The present invention, designated as numeral 10, includes a plurality of trailers 12 each having a horizontally oriented bar code 14 positioned on a side face thereof. As shown in FIG. 1, the bar code includes a plurality of spaced vertically oriented lines representing a trailer code. The trailers each includes a trailer circuit 16 with a global positioning satellite unit 17 adapted to generate current coordinates of the trailer. As shown in FIG. 4, each trailer further includes an alarm 18 for generating an audible signal upon actuation. Also provided is a transmitter 20 for transmitting an alarm signal containing the current coordinates of the trailer via free space upon the actuation thereof. As an option, the transmitter may be actuated by a prompting signal received via free space by a receiver to facilitate recovery of the trailer from afar. Connected between the global positioning satellite unit, alarm, and transmitter is a microcontroller 22 for actuating the alarm and the transmitter. This actuation occurs only upon the lack of receipt of an authentication code in combination with the trailer being moved. A mercury switch or the like may be used to indicate when the trailer has moved. In the preferred embodiment, the various electrical components of the trailer are powered by a solar panel 23 and battery back-up.

Associated with the trailers is a plurality of tractors 24 each having a horizontally oriented bar code positioned on a side face thereof. Similar to the trailers, the tractors include a plurality of spaced vertically oriented lines representing a tractor code. Each tractor further includes a card reader 26 mounted within a cab of the tractor, as shown in FIG. 2. Such card reader is releasably connected to the microcontroller of one of the trailers via a plug or the like for transmitting the authentication code to the microcontroller of the trailer only upon a proper card 27 being swiped through the card reader. Ideally, such card is a magnetically or through the use of ROM chip equipped with the authentication code prior to the driver attempting to haul the trailer. In addition to the card reader, a key pad may also be included to augment security by requiring a driver PIN prior to the authentication code being transmitted. Preferably, the microcontroller requires the authentication code again after a predetermined amount of time once the trailer microcontroller is disconnected from the card reader of the tractor.

FIG. 1 shows one of a plurality of checkpoint posts 28. Such checkpoint posts may be positioned anywhere but are preferably positioned at warehouses at which materials are both loaded and unloaded. For reasons that will soon become apparent, each of such checkpoint posts includes an associated check point identification code. A gate of each checkpoint post is equipped with an opening 30 having a pair of bar code scanners 32 flanking the same for reading the bar codes of one of the tractors and the trailers upon the same passing therethrough. Once the tractor and trailer passes the gate, the tractor code and the trailer code are ascertained.

FIG. 3 shows a central monitoring unit 34 connected to the bar code readers of each of the checkpoint posts. The central monitoring unit includes a clock/calendar circuit 36 for tracking a current time and date. Also included is a first database 38 having a plurality of tractor vehicle numbers, tractor driver names, and tractor codes stored therein. Associated therewith is a second database 40 including a plurality of trailer registration numbers, trailer owner names and trailer codes stored therein. FIG. 3 also shows a third database 44 including a transportation schedule database having a schedule of tractor and trailer passes at each checkpoint post.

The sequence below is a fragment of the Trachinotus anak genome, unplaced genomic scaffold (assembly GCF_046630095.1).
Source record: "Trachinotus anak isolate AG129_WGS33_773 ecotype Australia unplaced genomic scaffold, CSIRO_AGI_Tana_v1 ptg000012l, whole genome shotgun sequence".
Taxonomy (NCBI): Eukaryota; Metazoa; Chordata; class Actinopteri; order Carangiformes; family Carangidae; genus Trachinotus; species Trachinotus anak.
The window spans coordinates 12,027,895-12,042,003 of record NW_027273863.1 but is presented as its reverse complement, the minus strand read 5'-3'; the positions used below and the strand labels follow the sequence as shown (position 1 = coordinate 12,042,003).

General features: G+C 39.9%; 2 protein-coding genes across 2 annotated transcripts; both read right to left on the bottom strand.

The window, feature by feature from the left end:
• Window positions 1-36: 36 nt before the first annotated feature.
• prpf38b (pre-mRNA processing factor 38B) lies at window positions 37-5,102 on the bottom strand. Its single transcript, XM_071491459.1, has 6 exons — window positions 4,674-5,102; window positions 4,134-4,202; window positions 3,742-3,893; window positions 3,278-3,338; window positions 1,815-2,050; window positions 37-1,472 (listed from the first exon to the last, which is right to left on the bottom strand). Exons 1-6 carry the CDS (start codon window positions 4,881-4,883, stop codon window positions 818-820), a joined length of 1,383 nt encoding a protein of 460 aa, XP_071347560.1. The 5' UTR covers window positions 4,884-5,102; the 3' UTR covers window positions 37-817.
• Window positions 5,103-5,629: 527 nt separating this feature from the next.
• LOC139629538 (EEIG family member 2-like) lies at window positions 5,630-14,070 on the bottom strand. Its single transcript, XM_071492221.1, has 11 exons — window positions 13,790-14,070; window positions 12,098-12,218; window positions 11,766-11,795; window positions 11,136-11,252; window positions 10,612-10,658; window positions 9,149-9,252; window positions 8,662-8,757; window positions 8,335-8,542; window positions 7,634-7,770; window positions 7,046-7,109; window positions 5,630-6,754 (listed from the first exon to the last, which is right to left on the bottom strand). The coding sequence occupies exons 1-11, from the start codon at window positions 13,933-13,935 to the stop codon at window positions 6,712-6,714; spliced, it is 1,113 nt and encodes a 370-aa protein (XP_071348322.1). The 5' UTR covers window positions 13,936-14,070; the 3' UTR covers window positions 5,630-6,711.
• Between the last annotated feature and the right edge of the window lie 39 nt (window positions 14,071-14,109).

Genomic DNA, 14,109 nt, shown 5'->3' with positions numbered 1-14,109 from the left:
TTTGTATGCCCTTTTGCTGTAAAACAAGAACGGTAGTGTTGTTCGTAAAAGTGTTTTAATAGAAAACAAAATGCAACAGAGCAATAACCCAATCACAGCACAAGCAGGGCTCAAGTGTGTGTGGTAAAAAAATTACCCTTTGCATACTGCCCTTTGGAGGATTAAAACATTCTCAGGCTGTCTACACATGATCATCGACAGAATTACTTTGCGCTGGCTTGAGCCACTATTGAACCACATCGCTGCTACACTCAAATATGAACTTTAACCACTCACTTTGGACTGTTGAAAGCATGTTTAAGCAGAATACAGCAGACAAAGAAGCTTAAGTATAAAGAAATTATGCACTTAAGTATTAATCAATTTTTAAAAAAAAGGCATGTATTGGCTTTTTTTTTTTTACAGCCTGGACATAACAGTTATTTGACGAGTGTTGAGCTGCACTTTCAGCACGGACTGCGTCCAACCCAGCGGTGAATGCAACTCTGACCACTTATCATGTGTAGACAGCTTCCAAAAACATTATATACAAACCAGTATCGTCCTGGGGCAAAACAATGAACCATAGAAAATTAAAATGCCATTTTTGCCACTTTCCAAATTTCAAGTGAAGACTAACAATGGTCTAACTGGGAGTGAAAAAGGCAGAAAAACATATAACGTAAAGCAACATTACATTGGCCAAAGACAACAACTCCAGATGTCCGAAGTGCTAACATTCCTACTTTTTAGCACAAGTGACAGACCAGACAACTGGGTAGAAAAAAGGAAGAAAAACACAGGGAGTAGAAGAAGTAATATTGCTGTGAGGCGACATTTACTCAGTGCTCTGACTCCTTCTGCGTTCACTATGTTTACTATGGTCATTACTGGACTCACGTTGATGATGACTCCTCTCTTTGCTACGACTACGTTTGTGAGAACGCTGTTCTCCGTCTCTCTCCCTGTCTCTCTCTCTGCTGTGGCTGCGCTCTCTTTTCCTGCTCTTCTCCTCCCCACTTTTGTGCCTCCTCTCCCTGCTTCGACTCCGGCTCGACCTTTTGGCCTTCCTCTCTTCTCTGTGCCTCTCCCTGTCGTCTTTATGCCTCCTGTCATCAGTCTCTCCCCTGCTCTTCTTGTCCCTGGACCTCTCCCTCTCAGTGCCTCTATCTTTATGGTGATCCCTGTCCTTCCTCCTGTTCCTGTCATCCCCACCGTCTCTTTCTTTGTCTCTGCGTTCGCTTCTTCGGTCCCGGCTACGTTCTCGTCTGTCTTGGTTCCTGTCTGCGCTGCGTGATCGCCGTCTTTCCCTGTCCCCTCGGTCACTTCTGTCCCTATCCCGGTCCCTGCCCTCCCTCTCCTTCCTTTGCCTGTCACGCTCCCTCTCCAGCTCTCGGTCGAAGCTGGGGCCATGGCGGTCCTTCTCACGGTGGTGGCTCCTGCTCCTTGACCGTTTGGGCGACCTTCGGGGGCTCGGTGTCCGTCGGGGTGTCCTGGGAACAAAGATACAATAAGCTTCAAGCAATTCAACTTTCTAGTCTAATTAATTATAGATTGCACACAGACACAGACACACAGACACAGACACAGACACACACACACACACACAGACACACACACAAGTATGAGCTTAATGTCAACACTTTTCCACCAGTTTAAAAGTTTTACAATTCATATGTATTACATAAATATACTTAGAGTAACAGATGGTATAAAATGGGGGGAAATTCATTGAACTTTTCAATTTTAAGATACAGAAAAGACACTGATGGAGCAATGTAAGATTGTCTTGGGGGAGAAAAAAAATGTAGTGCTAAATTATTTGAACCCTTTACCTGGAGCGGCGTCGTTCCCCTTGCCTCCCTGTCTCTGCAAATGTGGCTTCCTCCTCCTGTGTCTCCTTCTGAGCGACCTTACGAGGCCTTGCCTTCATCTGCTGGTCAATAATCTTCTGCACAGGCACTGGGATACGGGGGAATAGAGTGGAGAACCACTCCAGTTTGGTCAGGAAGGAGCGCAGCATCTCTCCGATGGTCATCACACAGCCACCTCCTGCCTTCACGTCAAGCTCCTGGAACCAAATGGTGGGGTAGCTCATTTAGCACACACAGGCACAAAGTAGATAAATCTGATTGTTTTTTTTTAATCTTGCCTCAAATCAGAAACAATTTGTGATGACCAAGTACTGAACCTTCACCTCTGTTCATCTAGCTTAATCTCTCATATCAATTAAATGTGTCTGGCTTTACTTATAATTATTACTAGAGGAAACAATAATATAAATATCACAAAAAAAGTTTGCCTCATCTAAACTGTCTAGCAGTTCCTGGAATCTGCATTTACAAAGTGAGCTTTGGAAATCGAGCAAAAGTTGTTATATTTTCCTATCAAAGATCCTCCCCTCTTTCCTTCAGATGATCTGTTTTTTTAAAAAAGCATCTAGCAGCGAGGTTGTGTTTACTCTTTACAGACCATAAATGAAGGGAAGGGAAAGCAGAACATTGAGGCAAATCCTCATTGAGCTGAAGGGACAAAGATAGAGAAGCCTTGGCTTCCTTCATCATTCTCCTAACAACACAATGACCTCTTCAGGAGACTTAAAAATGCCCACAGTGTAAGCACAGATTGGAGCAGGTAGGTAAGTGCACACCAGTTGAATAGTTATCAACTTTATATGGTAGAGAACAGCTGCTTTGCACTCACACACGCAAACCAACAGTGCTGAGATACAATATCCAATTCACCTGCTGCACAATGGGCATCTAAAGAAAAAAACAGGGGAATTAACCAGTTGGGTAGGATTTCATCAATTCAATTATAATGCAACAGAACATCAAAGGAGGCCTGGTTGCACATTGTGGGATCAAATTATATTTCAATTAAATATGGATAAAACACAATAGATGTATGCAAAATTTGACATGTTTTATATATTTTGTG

In use, the central monitoring unit is adapted to store in a fourth database 46 an entry upon each passing of one of the tractors and trailers through any one of the checkpoint posts. Each entry includes a time and a date of the passing of the checkpoint post and the check point identification code of the checkpoint post that is passed. The entry further includes the tractor vehicle number, tractor driver name, trailer registration number, and trailer owner which may be looked up in the first and second databases using the tractor and trailer codes ascertained by the barcodes.

The central monitoring unit further serves to provide an alarm upon one of the tractors and trailers passing through one of the checkpoint posts at a time that is not indicated on the transportation schedule database. Ideally, the schedule includes a range of times in which the tractors and trailers are due to pass. If the tractors and trailers pass the checkpoint post outside of such time range, the alarm is actuated. As shown in FIG. 3, the central monitoring unit further includes a data terminal 48 for making the information of the fourth database to third parties. Finally, the central monitoring unit includes a unit having a display 52 and a receiver 54 for receiving the alarm signals from the trailers and depicting on the display the current coordinates of the transmitting trailer. Note FIG. 2. Such unit may further be equipped with a transmitter for transmitting a signal which prompts the GPS system of one of the trailers.

As to a further discussion of the manner of usage and operation of the present invention, the same should be apparent from the above description. Accordingly, no further discussion relating to the manner of usage and operation will be provided.

With respect to the above description then, it is to be realized that the optimum dimensional relationships for the parts of the invention, to include variations in size, materials, shape, form, function and manner of operation, assembly and use, are deemed readily apparent and obvious to one skilled in the art, and all equivalent relationships to those illustrated in the drawings and described in the specification are intended to be encompassed by the present invention.